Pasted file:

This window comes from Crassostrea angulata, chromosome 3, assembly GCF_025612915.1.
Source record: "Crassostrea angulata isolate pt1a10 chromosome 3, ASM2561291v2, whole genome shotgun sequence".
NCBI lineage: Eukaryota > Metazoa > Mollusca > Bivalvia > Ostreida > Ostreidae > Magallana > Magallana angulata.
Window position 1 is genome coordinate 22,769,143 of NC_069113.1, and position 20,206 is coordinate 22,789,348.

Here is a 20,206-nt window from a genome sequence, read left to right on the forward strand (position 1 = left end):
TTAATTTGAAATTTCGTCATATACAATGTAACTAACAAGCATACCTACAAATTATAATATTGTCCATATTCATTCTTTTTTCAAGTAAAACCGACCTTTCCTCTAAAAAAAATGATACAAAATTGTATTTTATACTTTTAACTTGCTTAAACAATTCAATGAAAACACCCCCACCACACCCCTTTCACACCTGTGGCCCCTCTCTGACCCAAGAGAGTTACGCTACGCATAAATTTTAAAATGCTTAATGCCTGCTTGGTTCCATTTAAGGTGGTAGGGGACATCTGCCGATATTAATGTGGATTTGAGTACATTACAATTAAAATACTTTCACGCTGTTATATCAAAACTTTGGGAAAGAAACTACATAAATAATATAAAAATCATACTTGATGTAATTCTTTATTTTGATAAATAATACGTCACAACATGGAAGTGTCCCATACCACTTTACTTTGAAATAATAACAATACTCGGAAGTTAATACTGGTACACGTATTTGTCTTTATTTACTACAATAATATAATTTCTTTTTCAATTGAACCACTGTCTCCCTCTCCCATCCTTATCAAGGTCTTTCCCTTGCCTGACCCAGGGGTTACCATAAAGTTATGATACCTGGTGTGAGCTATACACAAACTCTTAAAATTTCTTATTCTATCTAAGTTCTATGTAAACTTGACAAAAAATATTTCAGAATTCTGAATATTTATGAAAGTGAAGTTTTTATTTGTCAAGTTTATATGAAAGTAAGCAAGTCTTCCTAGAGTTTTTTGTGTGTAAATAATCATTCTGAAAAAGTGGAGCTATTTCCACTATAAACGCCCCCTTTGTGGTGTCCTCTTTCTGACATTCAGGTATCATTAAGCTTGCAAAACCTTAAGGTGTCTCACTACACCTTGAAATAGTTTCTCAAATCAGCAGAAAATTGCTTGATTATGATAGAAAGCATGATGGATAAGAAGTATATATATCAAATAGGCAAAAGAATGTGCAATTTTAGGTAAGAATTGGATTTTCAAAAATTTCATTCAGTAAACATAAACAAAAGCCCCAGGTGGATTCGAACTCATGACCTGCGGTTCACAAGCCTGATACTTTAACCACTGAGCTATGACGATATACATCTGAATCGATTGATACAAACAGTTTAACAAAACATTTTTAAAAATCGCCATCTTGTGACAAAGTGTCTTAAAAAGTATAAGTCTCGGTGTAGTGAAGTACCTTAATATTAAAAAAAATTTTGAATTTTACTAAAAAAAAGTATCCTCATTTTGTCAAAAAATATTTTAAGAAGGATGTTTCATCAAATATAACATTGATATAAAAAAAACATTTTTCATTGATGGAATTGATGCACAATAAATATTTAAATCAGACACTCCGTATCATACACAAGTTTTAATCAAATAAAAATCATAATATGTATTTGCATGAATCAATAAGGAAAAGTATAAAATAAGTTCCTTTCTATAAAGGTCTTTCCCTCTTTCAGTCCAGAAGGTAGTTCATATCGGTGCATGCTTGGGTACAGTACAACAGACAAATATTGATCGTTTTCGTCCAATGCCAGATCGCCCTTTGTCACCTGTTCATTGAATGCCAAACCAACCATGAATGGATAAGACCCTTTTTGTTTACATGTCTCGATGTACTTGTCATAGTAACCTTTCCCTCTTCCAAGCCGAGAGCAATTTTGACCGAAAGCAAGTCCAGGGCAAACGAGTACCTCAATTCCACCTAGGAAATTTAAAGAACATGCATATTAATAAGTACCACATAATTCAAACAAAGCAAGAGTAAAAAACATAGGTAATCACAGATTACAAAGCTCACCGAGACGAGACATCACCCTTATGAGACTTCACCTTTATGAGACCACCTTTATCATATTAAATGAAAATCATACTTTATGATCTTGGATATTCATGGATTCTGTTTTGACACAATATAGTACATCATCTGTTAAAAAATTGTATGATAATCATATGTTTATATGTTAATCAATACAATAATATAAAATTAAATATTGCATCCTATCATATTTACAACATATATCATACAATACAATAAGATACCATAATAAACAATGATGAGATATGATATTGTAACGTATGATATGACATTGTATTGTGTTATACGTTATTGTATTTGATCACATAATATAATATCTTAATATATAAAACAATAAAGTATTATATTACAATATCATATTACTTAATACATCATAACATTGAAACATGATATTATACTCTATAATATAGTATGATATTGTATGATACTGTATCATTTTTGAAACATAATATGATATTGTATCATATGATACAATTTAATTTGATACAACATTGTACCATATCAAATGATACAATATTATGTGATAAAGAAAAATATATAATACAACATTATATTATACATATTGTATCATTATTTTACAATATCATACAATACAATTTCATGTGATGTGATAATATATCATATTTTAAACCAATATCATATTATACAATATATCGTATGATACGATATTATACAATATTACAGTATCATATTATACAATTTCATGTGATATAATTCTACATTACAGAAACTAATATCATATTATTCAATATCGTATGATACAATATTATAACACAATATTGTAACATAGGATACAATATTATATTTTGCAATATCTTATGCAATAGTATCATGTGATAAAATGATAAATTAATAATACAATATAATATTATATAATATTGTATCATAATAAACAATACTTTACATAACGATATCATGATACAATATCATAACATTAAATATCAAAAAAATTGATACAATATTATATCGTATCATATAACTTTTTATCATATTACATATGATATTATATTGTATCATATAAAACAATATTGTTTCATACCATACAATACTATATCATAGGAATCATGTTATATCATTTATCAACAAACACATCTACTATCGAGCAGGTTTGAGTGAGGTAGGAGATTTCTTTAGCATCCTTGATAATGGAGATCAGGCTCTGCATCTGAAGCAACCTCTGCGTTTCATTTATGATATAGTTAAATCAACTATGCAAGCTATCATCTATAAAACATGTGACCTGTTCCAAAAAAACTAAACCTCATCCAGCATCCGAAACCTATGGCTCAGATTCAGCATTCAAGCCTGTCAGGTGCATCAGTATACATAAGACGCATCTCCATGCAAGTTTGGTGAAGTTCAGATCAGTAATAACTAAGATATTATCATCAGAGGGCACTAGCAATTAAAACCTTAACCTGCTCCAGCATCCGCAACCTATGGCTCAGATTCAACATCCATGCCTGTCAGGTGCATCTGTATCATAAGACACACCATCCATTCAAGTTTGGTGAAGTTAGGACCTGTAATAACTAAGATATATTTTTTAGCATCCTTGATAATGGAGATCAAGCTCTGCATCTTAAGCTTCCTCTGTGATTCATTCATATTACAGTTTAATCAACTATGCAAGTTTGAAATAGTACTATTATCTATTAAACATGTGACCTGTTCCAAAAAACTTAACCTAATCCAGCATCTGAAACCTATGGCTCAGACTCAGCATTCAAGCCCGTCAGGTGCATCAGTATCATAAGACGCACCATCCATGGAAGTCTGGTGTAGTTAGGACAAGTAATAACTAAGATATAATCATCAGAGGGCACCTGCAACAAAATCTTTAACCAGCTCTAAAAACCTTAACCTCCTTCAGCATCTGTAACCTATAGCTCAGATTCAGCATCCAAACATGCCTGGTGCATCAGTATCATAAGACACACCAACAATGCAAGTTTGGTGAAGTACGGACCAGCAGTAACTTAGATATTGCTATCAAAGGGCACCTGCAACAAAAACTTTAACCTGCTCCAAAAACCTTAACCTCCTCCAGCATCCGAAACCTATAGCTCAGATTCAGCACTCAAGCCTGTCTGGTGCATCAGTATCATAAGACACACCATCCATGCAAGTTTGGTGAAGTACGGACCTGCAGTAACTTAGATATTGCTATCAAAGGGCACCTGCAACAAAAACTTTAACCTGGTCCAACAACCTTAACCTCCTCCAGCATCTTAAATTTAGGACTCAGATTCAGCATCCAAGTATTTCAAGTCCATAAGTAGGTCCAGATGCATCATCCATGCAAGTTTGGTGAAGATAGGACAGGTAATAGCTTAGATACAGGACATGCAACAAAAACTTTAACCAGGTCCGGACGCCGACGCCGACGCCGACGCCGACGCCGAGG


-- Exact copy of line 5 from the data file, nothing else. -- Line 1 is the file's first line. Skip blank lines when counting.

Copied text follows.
Here is a 20,206-nt window from a genome sequence, read left to right on the forward strand (position 1 = left end):